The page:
Thu, Feb 14
ANDREW WK at the Sound Academy Rating: NNNN
It’s bound to be a riotous night when the venue serves canned beer. By 10 pm shotgunning was already under way, and a growing circle of barely legal dudes skipped around to Brutal Knights in pre-mosh anticipation.
Fists were pumping and the floor was soaked by the time Priestess reached their peak with a minute-long drum solo. The Andrew WK look-alike competition that followed was a weak but hilarious spectacle of all-white outfits and fake blood.
It’s unclear if there was even a winner, because amidst the clamour of screaming jocks and flying beer cans, Andrew WK suddenly appeared, boasting, “This isn’t a concert, it’s a party!” As he ripped into his catchy metal-themed anthems, fans stormed the stage, and those still on the floor thrashed around like crazy. If anybody was disappointed that his singalong-to-a-keyboard performance finished before midnight, it didn’t show, proving that Andrew WK is a true master of – if nothing else – the party. Awesome.
Fri, Feb 15
WAVLENGTH’S 8th ANNIVERSARY with ABDOMINAL, SISTER SUVI, DANIEL NEBIAT, BOCCE and GLISSANDRO 70 at the Gladstone Rating: NNNN
For eight years Wavelength has been the go-to showcase for great indie talent, so expectations were high for their anniversary shows.
Kicking off the night was Abdominal, who turned in a solid performance worthy of the SOCAN Echo Prize he earned last year, while Toronto’s Sister Suvi’s energetic folk rock got the crowd, including Dallas Green, moving. Daniel Nebiat was interesting, to say the least. His Middle Eastern beats and odd electric washboard-like instrument didn’t quite fit in with the rest of the high-energy acts, but he held his own, awing most of those in attendance. Easily the best performance of the night was from Bocce, a quirky electro-rap dance outfit that had the quarter-full Gladstone in the palm of their hands.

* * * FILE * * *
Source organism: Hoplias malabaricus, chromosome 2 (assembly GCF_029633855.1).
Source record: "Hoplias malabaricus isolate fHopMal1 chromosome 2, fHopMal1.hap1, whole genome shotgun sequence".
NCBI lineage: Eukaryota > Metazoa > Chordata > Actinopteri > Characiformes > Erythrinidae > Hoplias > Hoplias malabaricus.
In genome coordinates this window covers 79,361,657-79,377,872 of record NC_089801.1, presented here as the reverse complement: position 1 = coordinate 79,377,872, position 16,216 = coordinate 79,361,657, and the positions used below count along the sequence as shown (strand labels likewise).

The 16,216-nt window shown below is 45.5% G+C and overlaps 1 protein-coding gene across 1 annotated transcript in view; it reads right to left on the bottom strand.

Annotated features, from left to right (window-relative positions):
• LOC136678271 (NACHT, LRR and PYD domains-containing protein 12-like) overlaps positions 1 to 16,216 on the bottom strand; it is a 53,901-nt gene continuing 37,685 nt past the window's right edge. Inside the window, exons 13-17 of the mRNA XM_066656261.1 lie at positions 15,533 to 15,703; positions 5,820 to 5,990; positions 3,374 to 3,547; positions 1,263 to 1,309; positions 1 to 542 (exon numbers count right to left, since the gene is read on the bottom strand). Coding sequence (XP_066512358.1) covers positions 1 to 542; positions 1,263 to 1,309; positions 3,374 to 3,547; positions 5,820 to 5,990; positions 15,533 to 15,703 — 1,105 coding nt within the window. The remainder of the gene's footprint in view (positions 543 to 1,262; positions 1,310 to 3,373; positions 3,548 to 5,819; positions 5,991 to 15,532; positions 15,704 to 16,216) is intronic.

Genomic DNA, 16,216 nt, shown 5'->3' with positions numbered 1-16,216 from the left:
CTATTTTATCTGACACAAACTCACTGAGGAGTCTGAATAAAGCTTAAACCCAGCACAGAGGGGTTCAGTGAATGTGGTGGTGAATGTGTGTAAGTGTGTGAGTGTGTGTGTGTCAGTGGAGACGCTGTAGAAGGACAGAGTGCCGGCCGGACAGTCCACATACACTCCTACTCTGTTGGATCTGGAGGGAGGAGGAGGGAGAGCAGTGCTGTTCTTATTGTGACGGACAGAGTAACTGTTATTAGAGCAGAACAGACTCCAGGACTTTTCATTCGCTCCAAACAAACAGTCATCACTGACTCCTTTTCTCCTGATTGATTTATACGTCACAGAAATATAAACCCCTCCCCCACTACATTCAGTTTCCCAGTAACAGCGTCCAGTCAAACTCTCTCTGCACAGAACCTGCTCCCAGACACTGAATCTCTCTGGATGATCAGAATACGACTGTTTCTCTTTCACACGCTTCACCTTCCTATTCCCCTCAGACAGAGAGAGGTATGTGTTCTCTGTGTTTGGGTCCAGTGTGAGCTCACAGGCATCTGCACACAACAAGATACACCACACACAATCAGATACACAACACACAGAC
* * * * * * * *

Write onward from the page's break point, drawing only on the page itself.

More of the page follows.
While it would have been better if more people showed up, it was still a diverse night of great underground music, exactly what you’d expect from Wavelength.
HUGH MASEKELA at the Phoenix Rating: NNNN
The Godfather of African Jazz was regally presented to the sold-out Phoenix crowd, which was often compelled by the force of undeniably positive vibrations to stand up and dance.
Gentle, melodic piano tones provided the bed that Masekela’s flugelhorn slid into with graceful ease. He shared the stage with a rotating cast of stars, including the inimitable Sibongile Khumalo, who possessed enough magnetism to hold her own beside the other nine skilled African musicians. Joking hilariously about the overwhelming testosterone around her and poking fun at her voluptuousness, she provided some jaw-dropping operatic displays, evoking Shirley Bassey one moment and Measha Brueggergosman the next.
Before Masekela ended the night with the Nelson Mandela tribute Bring Him Back Home, he joked, “You are such a wonderful audience, we want to take you with us.” And the audience was ready to go.
Mon, Feb 18
NEW YORK DOLLS at the Phoenix Rating: NN
While some chose to spend Ontario’s inaugural Family Day huddled around fireplaces playing Scrabble, getting out the old toboggan or baking a batch of cupcakes, a select few will remember the new holiday as the night they spent staring incredulously at the bulge in David Johansen’s crotch.
The rag Doll singer, who miraculously retains the same junkie-thin figure seen in the sleeve photo of their 1973 debut, complete with rolled-up sock stuffed in his too-tight trousers, led the legendary glam punks through a fleshed-out set of classics. Once-sloppy slashers like Puss ’N’ Boots, Babylon, Looking For A Kiss (Luv!) were dished out in a perfunctory manner, despite Sylvain Sylvain’s (the only other original living member) best guitar pick-flicking attempts to prove he’s still a wild rocker.
But it only took the sight of Johansen fishing through his lyric cheat sheets to be reminded that it’s slightly ridiculous to expect a gravel-voiced singer nearing 60 to recreate the spirit of untamed, youthful abandon the Dolls embodied.